Spent the morning teaching the kids to knit. It seems like the right time to stay warm and gather around for a quiet activity, close to family. My older daughter made up her own knitting instructions “through the fence, around the barn, save the pig, jump off the roof and gather up the pigs”. This might make sense if you’re a knitter, but I do think that creating a story about the process helps you pick it up. She said she was saving the pigs from becoming bacon. And look what a good job she’s doing! Both girls (8 and 10) are knitting now and both doing very well.
After the tragedy yesterday, I’m left with many thoughts about our society. Thoughts about gun control, mental healthcare and isolation. I talked to my kids about the event, figuring it would be better for me to tell them than have them hear something at school on Monday. After helping them process the idea that someone could do something so horrific and then reassuring them that they are safe at school, I told them that anytime someone does something bad in this world, many more people do good. I’m sure this is statistically true, but hard to remember.
My kid is on a roll and has been falling asleep every night with yarn attached to her fingers! See my earlier post here for a link to finger weaving (or finger knitting) instructions. This is a great activity for fidgety 8-year-olds.
My six-year-old loves hot pink. Wears it everyday. I don’t really understand children’s obsession with color favorites. When an adult visits a classroom, the teacher may ask the kids “Do you have any questions for our guest today?” and whether the guest is a visiting parent or Barack Obama, one child in the class will inevitably ask “What’s your favorite color?” This will be followed by oohs and ahhs if the color matches their own favorite, making a kindred color connection. And I’ve tried to stomp out the gender distinctions between colors around here, but it seems pretty well ingrained in our society. I think it’s best not to over-analyze it, so I just make my daughter pink stuff all the time. I’ll miss these days when she becomes a goth kid in high school.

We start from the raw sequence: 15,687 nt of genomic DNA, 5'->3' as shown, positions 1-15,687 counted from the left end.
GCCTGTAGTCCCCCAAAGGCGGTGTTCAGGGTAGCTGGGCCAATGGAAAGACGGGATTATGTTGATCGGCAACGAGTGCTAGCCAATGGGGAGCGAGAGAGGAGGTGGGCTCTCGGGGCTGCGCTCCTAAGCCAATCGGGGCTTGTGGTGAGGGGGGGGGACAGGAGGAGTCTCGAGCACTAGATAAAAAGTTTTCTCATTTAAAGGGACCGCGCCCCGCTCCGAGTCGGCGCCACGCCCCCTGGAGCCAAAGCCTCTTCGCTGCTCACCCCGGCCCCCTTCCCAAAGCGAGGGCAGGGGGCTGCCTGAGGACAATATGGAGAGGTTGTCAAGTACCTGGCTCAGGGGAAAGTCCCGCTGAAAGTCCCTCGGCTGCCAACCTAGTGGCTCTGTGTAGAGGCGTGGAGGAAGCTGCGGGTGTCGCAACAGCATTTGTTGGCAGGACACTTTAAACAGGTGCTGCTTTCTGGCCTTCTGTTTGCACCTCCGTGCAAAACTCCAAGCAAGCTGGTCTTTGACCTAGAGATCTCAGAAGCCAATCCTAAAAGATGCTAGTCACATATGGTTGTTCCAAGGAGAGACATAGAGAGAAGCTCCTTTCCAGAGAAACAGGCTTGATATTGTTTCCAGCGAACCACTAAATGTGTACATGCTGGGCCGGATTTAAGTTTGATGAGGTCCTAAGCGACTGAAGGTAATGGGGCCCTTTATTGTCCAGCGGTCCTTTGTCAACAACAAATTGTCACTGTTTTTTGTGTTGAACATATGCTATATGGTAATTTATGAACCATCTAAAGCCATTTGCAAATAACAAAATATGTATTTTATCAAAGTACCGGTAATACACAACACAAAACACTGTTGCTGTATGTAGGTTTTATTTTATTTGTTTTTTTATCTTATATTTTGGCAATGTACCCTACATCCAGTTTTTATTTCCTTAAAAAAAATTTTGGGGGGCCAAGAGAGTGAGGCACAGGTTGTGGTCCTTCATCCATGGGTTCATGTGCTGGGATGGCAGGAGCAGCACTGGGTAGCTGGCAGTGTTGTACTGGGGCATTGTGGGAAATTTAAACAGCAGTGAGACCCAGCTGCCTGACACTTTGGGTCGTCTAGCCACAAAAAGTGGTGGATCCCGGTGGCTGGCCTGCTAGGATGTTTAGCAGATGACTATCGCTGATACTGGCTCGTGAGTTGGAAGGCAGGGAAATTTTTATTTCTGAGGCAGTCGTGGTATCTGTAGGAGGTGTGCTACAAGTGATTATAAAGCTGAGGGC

Anyway, I made this dress from Burda 9702, but of course made some modifications. It’s a super simple pattern and a good dress for a beginner to make. And I made this scarf from this awesome yarn that my daughter picked out from Purl Soho when we were in NY. The yarn actually has sparkly trims and crocheted flowers in it. Yarn like this is good for me, since I can’t really do any fancy knitting.
Lately I’ve been getting tangled up in balls of yarn strewn about the house. This is due to my 8-year-old’s new obsession with finger weaving. She is making scarves, bracelets, necklaces, belts, doll clothes and all kinds of things with her finger weavings. If you’re not familiar with the process, you can learn it here.
Seems like life has been pretty busy for us lately. I’ll be working on some new projects over the next couple of weeks so I won’t have as much time to dedicate to the blog. More fabric and another book, perhaps? We’ll see where it all goes.
And if you turn to the back of the new family issue of Real Simple, you can see my name! I contributed a tidbit about making a homemade kazoo for their wacky holiday calendar. It’s a great issue full of party, holiday, and organizing ideas, so be sure to pick it up!
My friend Trisha has an Etsy shop! I like to persuade (annoy, pester, badger) my talented friends to sell their wares on Etsy. So here’s Trisha’s shop, Studio Amano. Trisha taught our daughter in preschool six years ago and she’s been babysitting and helping us out ever since.
And Trisha likes to knit. I mean she loves to knit. She is a yarn hoarder-deluxe (and she could totally surround herself in yarn like this woman). So help her get rid of that yarn and buy one of her lovely fuzzy bowls. It takes her about three hours to knit each one from wool yarn; then she felts them in warm water. If you’re not familiar with the process, it’s pretty much what happens when you accidentally wash a wool sweater.
I still have these on my table. And if you want to learn more about what crazy things Trisha is doing with fiber lately, you can follow her new blog here.